When John Proctor, at the beginning of Act IV, wants Elizabeth to tell him what to do, how does it apply to the individual's commitment to society?in The Crucible
When John Proctor has finally abandoned his defense of his past wrong-doings and has no attachment to his farm anymore because he is in jail, all he has left is that which is in himself. He has no money to contribute, he cannot use his skills. These are the easy things for us to contribute because their cost is not our souls. When Proctor asks his wife who he has harmed greatly, what he should do, he releases absolute control of his soul to her discretion. This is true commitment.
I'm not suggesting that an individual should have such a wreckless abandon for their community, but sharing our souls would be a nice gesture. It's easy to bring in expired canned goods for a food drive for the needy, or throw a few quarters in the bucket for the Salvation Army standing outside a store during the holidays. But to write letters back and forth with an elderly woman that contain sincere encouragements or to play games with kids who need after school care on your street just out of the goodness of your heart, not because you want money, these are giving of your soul.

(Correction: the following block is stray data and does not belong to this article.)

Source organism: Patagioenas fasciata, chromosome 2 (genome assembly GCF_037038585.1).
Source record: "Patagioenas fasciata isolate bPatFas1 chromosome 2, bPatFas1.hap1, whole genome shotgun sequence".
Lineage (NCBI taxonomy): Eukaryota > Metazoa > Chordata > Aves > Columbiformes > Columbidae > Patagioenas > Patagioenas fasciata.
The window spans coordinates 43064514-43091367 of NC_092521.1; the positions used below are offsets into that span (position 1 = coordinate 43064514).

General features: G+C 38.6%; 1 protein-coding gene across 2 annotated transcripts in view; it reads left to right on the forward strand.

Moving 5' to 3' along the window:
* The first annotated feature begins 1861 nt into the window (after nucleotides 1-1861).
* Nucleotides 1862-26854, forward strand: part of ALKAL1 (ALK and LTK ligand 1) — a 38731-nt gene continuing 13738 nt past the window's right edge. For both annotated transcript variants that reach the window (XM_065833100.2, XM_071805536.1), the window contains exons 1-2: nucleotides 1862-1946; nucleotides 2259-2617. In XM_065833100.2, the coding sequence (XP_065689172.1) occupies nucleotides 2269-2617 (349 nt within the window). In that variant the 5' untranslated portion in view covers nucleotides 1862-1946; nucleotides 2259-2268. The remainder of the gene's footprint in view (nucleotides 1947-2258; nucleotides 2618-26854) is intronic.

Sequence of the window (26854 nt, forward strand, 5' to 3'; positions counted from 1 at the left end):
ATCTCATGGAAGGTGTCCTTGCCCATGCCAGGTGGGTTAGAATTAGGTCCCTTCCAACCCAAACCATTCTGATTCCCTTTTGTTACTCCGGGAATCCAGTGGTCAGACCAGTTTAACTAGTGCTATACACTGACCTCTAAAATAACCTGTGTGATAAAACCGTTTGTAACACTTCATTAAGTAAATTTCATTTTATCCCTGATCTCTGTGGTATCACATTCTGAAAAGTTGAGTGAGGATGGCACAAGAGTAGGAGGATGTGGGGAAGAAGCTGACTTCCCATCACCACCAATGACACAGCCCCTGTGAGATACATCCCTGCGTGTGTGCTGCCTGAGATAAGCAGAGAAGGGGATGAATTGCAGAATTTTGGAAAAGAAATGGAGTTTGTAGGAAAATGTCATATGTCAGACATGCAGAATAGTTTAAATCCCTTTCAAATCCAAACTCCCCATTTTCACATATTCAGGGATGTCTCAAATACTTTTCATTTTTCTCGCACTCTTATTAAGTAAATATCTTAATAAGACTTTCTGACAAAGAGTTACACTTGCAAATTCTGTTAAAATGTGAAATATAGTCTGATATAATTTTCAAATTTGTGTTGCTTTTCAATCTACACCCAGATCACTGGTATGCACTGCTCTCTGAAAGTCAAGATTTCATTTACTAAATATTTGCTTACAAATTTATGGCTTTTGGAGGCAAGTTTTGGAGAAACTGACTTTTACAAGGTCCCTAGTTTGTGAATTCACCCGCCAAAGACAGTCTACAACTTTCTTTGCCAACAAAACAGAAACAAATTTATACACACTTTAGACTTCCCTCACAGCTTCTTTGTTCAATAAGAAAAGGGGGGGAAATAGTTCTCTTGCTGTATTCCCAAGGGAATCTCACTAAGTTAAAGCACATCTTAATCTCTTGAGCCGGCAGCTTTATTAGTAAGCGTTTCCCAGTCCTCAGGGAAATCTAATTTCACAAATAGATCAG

John was ready to make true sacrifice. For any society to work, it needs members that are devoted to its causes and purposes. Many people in America today have disagreed with the government for sometime. They are uniting in small groups at the local community level and are willing to risk and sacrifice people seeing them at a rally that demonstrates their position is against the norm, or at least against the currently elected majority. John was ready to sacrifice for something he believed was morally right while he was in a minority. He wanted Elizabeth to give him direction because it's harder to muster up the courage when you are in a minority.